bio | website | mimuw.edu.pl/~mrp |
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location | Poland | |
age | ||
visits | member for | 3 years, 7 months |
seen | yesterday | |
stats | profile views | 2,438 |
I eat vegetarians.
If you repeat ``p or not p'' often enough, it becomes the truth.
Oct 14 |
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Relations In Category Theory
@ToddTrimble, but, actually, you do not have to assume that $C$ has products to define associative compositions (it suffices to assume that $C$ has pullbacks and stable images). |
Oct 14 |
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Relations In Category Theory
In fact, the above is the standard definition of an internal relation: an internal relation is a span of morphisms that are jointly mono. In case the category has binary products such relations can be represented as single monomorphisms into cartesian products. The latter definition is a bit less convenient to work with, but it is much easier to generalize it to non-canonical notions of subobjects, therefore some authors use it as their primary definition. |
Sep 24 |
awarded | Autobiographer |
Sep 1 |
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Internal categories in an endofunctor category
I think the problem with such monoidal structures is that they generally do not preserve equalisers. |
Aug 31 |
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Categories with binary relations as objects
@Lehs, I am always happy when someone downvotes my answers --- it means that what I have written is not completely trivial :-) However, I think that downvoting an answer from someone who is trying to help you and make your student-level question a bit more interesting is a really strange way to say "thank you". Anyway, I have just made my final edit --- you may still be unhappy with it, but on no condition I will provide you a student-level (i.e. a low-level) answer to the question --- MO is not the right place to provide such answers. |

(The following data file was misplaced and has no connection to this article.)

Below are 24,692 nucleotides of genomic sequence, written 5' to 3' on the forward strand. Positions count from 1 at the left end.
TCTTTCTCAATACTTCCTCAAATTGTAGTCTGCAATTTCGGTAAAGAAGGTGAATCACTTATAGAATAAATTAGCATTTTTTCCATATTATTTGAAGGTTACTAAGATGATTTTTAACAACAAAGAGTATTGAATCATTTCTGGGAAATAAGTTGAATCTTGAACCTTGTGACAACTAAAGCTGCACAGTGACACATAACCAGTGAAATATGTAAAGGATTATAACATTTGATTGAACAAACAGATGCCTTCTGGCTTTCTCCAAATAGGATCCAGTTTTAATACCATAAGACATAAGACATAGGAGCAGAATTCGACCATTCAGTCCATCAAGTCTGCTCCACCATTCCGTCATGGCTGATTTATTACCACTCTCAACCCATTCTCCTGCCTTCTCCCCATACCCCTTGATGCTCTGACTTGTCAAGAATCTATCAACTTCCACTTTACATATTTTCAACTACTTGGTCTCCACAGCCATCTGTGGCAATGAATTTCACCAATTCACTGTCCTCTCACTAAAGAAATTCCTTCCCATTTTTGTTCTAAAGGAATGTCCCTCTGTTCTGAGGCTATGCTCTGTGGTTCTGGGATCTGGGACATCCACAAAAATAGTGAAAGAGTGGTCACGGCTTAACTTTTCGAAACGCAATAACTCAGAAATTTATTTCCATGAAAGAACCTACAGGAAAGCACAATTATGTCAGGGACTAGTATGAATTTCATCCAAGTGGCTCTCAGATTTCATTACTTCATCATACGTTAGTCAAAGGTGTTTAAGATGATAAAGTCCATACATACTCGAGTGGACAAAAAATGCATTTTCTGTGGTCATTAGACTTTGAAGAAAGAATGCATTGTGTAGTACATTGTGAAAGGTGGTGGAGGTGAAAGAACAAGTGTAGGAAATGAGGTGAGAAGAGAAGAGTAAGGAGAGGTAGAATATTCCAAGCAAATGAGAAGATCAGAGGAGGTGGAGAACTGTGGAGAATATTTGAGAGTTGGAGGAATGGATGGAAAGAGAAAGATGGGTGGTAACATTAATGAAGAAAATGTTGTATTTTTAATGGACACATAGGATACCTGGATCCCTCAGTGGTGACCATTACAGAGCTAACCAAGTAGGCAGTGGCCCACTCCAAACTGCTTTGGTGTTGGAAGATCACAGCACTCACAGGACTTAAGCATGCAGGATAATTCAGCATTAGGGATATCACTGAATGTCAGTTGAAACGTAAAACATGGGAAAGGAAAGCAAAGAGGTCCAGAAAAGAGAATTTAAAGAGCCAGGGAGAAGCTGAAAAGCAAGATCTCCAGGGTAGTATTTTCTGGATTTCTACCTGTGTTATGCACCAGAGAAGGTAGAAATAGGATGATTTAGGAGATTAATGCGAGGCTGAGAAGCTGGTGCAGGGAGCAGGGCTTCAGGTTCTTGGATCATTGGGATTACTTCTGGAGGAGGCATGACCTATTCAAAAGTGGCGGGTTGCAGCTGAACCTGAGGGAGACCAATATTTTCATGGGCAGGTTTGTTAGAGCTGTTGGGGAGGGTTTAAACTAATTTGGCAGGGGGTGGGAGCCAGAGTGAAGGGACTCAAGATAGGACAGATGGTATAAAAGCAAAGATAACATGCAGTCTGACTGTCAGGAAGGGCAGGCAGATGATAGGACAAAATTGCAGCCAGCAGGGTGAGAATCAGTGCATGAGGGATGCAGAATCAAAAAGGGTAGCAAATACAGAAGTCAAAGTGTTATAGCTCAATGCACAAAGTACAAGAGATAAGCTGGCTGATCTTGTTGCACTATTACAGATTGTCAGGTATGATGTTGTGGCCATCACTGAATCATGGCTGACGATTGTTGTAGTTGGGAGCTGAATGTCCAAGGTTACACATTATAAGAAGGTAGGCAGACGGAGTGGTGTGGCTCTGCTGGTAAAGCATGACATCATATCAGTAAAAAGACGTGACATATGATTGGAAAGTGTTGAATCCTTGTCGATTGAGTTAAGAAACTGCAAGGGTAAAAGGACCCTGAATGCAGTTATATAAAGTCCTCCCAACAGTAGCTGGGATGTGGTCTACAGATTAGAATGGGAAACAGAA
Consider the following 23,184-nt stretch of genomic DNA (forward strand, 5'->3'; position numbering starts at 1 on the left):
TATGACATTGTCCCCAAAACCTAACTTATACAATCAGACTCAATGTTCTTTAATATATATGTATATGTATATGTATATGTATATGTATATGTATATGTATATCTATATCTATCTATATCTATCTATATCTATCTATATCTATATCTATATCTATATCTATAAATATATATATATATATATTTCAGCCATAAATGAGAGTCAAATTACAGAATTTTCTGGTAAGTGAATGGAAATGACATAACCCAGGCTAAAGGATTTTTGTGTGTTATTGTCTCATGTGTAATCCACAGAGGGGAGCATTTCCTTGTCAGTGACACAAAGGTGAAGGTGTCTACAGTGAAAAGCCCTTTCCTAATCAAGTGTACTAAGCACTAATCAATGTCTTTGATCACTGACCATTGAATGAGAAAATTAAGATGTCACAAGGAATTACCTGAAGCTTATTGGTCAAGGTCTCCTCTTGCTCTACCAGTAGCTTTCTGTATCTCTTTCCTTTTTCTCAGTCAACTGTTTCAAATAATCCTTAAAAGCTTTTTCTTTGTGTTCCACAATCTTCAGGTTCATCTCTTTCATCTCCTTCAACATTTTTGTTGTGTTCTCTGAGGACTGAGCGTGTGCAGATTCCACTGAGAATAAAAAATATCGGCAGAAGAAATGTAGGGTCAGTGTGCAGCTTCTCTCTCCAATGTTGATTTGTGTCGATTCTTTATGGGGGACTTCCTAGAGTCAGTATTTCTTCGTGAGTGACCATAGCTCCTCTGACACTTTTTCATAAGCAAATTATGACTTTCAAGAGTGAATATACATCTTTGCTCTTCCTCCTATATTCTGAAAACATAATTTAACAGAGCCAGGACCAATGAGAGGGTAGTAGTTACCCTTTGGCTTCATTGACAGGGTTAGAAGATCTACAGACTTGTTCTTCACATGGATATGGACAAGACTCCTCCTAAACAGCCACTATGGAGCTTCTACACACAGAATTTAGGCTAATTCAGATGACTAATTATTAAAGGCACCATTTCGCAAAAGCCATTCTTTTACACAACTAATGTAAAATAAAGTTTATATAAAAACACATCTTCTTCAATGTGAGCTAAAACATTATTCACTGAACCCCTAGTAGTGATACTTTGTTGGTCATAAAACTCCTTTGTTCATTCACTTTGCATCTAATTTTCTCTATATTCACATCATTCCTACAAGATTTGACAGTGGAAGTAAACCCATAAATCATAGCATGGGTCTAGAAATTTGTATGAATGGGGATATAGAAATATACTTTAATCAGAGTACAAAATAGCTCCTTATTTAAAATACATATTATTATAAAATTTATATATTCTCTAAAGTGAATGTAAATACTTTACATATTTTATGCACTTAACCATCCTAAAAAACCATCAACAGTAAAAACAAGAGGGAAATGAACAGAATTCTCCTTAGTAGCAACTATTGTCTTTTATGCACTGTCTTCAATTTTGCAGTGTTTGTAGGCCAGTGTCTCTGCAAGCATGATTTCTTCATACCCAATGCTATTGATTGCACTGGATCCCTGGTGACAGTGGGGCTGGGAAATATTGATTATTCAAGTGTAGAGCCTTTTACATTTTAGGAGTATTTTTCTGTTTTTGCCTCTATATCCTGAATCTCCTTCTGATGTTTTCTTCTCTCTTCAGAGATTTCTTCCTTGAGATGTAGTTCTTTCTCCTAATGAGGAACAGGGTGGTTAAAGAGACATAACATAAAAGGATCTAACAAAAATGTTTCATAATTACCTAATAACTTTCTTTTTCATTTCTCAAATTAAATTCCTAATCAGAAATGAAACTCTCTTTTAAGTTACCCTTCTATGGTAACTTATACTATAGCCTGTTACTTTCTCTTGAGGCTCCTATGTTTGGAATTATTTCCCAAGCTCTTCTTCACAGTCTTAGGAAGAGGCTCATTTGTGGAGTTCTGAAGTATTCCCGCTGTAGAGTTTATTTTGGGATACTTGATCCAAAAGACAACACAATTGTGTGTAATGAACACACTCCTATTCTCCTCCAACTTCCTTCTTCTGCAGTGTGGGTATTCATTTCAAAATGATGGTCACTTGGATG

Aug 31 |
revised |
Categories with binary relations as objects
Generalization of the proof |
Aug 30 |
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Categories with binary relations as objects
@Lehs, the counter-example to what? Because I have proven my claim, there are no counter-examples to it :-) |
Aug 30 |
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Reference request: Book of topology from “Topos” point of view
@StevenGubkin, I think a more appropriate question is: "have you read it backward?" (there are a lot of good books about "topos from topology point of view"; so I guess, it suffices to pick any and read it backward :-) |
Aug 30 |
revised |
Categories with binary relations as objects
More detailed answer |
Aug 30 |
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Categories with binary relations as objects
Another question is whether one condition implies the other, but this is a simple student exercise and as such is not suitable for MO :-) |
Aug 30 |
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Categories with binary relations as objects